Boston Marathon

The Boston Marathon is complete. But for Kerri McGrath and her family the journey isn’t over.

“I crossed the finish line on Monday, but there’s no finish line for us and what we’re going through.”

Kerri and Brendan McGrath with their children, Colin and Sloane. Courtesy of Kerri McGrath

On Sunday the weight of everything hit Kerri McGrath.

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The next day, she would run the Boston Marathon for Colin’s Joy Project, the fund she and her husband, Brendan, started after their 2-year-old son, Colin, was killed last summer by a car that jumped a curb following a crash in the street, striking the stroller he was riding in. Their 4-year-old daughter, Sloane, was also injured, but survived.

In the weeks and months after the accident, running with the goal of completing the Boston Marathon helped her in her grief, as she and her family dedicated themselves to giving back to the South Boston community that had supported them through their loss.


But everything she and her family had done, and what she was about to do, settled on her in the days before April 15, she said.

Kerri McGrath during the Boston Marathon.

“Sunday I had a really hard day,” she told two days after the race. “Sunday I cried like pretty much all day. I could barely pick myself up off the ground on Sunday. And I think that’s maybe just what needed to happen so that I could run 26.2 miles on Monday.”

It was also the return of the overwhelming feeling that she didn’t want to be running the marathon in the first place, she said.

“‘Nothing about me wants to have to do this tomorrow,’ ‘The only reason why I’m doing this is because Colin is gone,’” she recalled telling her parents on Sunday. “And it was such a reminder of him being gone, that we were doing it at all. I just wanted to think about other marathoners that day, like anyone else in the city of Boston, and not be doing that because our son is dead.”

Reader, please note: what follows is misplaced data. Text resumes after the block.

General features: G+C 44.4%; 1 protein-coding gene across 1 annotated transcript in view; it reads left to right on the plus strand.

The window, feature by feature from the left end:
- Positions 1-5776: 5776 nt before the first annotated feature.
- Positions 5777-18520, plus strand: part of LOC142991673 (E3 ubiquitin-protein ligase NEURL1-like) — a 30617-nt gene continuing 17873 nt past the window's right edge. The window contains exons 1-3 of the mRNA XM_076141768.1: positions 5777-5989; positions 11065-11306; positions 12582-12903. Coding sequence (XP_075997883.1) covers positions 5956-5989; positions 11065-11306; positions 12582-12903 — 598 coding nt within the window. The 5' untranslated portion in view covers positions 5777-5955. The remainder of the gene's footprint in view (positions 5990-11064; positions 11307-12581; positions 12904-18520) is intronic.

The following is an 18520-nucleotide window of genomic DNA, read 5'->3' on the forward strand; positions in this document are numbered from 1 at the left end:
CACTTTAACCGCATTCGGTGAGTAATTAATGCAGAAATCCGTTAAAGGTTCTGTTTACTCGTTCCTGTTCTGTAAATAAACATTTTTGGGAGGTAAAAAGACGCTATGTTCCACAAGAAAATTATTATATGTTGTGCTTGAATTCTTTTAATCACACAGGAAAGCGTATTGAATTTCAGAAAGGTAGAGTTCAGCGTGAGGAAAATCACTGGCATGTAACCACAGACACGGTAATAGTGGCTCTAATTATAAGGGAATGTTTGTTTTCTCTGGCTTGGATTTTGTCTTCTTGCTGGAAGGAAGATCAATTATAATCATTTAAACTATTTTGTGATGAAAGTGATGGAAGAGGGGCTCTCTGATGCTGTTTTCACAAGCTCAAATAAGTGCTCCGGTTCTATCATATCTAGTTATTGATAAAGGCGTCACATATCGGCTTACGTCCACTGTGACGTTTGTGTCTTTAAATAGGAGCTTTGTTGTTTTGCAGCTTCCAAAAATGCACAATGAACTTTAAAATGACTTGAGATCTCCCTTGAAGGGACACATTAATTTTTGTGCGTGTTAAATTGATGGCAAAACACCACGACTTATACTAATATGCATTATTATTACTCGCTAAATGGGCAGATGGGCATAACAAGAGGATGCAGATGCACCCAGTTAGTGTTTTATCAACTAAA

As the 39-year-old primary care doctor at Massachusetts General Hospital ran the 26.2 miles from Hopkinton to Boston on Monday with the rest of the Colin’s Joy Project team, she said she couldn’t believe how many people turned out along the course to cheer for them.


“I mean every mile, and sometimes multiple people in a mile, there was somebody in a Colin’s Joy Project shirt, cheering,” she said. “Some of them, I had no idea they were there to see us. They were so excited to see us. We felt so supported and loved as we ran through those streets.”

Seeing everyone who turned up to support the team — those she knew and those she didn’t — buoyed her.

She said it was a reminder that “the last thing” that she and her husband and daughter are is alone.

“It felt amazing to realize you’re not alone,” McGrath said. “And even though there are those days where I can barely pick myself up off the floor, there are people looking to support us. I knew that the next day there were going to be people out there looking for us. And that there were going to be people out there hoping that we were going to do it and do OK. So all I could do was just run.”

At Heartbreak Hill she stopped. It was the only place in the race where she felt she had to.

“I was like, ‘I don’t want to do this,’” McGrath recalled. “‘I do not want to go up this hill.’ The fact that my race is just about to get harder, I did not want to do it.”


Her sister and a close friend who were running with her stopped, too. McGrath said they told her they were with her all the way, and said she just had to tell them what she needed.

McGrath said she took a moment for herself.

Kerri McGrath with her son, Colin.

“I was like, ‘You’ve felt this way so many times in the last several months. So just get up that freakin’ hill,’” she said. “And so we did. And it wasn’t pretty. It was not pretty. If you look at our times, we slowed down pretty dramatically in those hills. But I feel really pretty good about the fact that we did it.”